2. EXPERIMENTAL SECTION The AlSx ALD was performed in a custom viscous flow, hot-walled ALD reactor52 comprised of a 1 m stainless steel tube with an inner diameter of 5 cm. Before each deposition, substrates (i.e., Si(100) wafers and micromachined Si trenches) were first loaded in the reactor. During the ALD, a constant 300 sccm flow of ultrahigh purity Ar (UHP, 99.999%) passed through the flow tube at a pressure of ∼1 Torr. The ALD AlSx was performed using alternating exposures to TDMA−Al (Sigma-Aldrich, United States) and Ar-balanced 1% H2S (Matheson Trigas, United States) with Ar purge periods between each exposure. TDMA−Al normally exists as a dimer, Al2(NMe2)6, but for simplicity, we describe TDMA−Al in monomeric form, Al(NMe2)3. To provide sufficient vapor pressure, the solid Al(NMe2)3 was heated to 80 °C in a stainless steel reservoir, and 50 sccm UHP Ar was diverted through this reservoir during the Al(NMe2)3 exposures. This yielded a partial pressure of ∼0.01 Torr Al(NMe2)3 in the flow tube. The 1% H2S was stored in a pressure-regulated lecture bottle. A series of needle valves was used to deliver 1% H2S pressure pulses of 0.2 Torr during the H2S exposures. The AlSx ALD timing can be described as t1−t2−t3−t4, with t1 and t3 being the exposure times for the Al(NMe 2)3 and H2S, respectively, and t2 and t4 being the corresponding purge times, with all times in seconds (s). The AlSx ALD was systematically investigated using in situ QCM measurements. The QCM studies were conducted using a modified Maxtek Model BSH-150 sensor head and RC quartz crystal sensor (CNT06RCIA, Colnatec). The RC quartz sensors are less sensitive to temperature fluctuations compared to conventional AT quartz sensors, thereby reducing the effects of temperature-induced transients and temperature drift on the QCM measurements. The crystals were sealed within the sensor head using an electrically conducting high temperature epoxy (P1011, Epotek), and the sensor head was modified to provide backside purging of the crystal to prevent deposition on the back.6,45,53 Additional in situ studies were conducted using in situ quadrupole mass spectrometry (QMS) and Fourier transform infrared (FTIR) absorption spectroscopy measurements to explore the surface chemical reactions responsible for the AlSx ALD. The QMS (Stanford Research Systems, Model RGA300) was located downstream from the sample position in a differentially pumped chamber separated from the reactor by a 35 μm orifice. The FTIR (Nicolet 6700 FTIR spectrometer, Thermo Scientific) was operated in transmission mode in a separate ALD reactor as described previously.54 The FTIR reactor utilized gate valves that were closed during the precursor exposures to prevent growth on the IR-transparent KBr windows. Substrates for FTIR measurements were prepared by pressing ZrO2 nanopowder (Aldrich, 25 m2/g) into a stainless steel grid.55,56 The grids were fabricated using photochemical machining (Fotofab, Inc.) and were 50 μm thick with 50 μm bars and 200 μm square openings. ZrO2 is relatively transparent from 4000 to 800 cm−1, the frequency range of interest for identifying surface functional groups, and provides a high surface area to increase the IR absorption signals. The nanopowderfilled grid was mounted onto a stage that could be heated to 500 °C. This stage was then loaded into the FTIR reactor so that the IR beam passed through the center of the grid. During the in situ FTIR measurements, the substrate temperature was maintained at either 100 or 200 °C by the heated stage, and accordingly, the reactor walls also were maintained at 100 or 200 °C to prevent precursor condensation. B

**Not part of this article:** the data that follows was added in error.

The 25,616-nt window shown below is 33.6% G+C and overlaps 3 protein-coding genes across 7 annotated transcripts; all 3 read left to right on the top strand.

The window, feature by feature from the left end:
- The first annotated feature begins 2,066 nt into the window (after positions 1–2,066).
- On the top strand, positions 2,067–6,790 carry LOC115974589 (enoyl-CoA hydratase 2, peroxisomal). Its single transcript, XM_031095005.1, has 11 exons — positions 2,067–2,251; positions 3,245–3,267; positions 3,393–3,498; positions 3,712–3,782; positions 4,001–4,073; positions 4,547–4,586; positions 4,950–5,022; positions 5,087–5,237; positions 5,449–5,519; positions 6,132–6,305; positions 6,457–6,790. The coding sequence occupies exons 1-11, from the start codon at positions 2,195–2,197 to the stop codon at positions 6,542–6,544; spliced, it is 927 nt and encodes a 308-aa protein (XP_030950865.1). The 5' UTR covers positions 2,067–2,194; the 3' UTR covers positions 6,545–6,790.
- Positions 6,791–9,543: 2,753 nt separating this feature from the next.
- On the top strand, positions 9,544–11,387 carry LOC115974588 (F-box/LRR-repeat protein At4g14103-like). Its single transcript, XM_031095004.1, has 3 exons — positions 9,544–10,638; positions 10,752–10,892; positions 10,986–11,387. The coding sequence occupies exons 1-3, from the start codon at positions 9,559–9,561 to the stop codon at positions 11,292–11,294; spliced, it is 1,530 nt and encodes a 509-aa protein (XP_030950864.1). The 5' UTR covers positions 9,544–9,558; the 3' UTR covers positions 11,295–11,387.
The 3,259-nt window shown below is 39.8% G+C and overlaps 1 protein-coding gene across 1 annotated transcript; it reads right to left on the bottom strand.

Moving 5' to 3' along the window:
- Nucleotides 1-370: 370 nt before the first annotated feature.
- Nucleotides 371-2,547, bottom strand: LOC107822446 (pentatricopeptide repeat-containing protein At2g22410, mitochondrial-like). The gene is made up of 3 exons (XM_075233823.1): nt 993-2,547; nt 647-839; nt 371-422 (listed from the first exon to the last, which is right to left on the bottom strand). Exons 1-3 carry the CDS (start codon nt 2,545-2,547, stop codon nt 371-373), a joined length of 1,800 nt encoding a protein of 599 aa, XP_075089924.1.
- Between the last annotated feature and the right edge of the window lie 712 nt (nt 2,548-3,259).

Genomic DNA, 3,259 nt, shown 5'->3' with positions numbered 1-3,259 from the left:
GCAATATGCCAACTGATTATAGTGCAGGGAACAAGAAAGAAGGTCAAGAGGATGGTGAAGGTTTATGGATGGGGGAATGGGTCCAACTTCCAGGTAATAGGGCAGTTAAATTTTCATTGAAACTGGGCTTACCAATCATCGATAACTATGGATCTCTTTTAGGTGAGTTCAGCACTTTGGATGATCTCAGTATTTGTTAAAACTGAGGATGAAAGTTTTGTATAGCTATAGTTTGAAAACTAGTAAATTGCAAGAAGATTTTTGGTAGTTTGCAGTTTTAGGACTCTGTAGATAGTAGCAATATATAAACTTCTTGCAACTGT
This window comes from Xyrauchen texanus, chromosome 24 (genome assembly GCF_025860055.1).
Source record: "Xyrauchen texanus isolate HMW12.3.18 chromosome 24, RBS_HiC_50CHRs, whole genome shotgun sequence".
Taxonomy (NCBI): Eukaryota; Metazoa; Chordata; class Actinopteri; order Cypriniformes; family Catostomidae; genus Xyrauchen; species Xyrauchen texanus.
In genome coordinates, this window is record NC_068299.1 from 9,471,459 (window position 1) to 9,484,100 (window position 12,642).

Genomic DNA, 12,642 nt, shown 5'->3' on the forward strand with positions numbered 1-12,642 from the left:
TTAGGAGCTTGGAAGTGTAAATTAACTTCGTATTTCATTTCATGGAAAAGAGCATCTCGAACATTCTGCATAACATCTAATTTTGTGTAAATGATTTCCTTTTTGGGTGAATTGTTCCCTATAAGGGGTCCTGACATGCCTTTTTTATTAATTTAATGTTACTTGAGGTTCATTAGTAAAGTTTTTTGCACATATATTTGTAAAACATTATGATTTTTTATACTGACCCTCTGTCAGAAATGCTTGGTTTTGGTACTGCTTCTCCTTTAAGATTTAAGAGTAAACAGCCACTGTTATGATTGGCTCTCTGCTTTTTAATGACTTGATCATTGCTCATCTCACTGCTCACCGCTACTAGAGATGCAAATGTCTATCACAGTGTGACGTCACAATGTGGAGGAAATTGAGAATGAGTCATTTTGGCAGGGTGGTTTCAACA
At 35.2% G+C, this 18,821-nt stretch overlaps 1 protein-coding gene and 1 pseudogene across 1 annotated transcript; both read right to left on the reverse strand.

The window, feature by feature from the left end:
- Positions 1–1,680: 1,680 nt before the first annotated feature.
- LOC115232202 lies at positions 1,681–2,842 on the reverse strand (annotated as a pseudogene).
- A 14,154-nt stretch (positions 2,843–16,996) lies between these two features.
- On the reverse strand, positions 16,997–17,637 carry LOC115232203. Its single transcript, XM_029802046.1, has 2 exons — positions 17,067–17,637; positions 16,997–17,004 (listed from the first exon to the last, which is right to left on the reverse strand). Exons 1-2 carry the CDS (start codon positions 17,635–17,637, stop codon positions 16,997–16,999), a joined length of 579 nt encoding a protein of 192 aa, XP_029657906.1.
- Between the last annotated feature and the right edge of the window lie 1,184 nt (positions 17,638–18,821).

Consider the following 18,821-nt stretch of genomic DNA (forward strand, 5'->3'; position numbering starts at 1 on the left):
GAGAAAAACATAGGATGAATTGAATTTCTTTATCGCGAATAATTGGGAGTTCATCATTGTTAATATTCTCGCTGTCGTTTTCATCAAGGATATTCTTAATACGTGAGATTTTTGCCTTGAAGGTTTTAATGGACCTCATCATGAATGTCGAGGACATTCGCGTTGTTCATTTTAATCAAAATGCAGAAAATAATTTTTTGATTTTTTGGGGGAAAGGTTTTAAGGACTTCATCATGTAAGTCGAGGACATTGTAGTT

DOI: 10.1021/acs.chemmater.7b02175 Chem. Mater. XXXX, XXX, XXX−XXX


Chemistry of Materials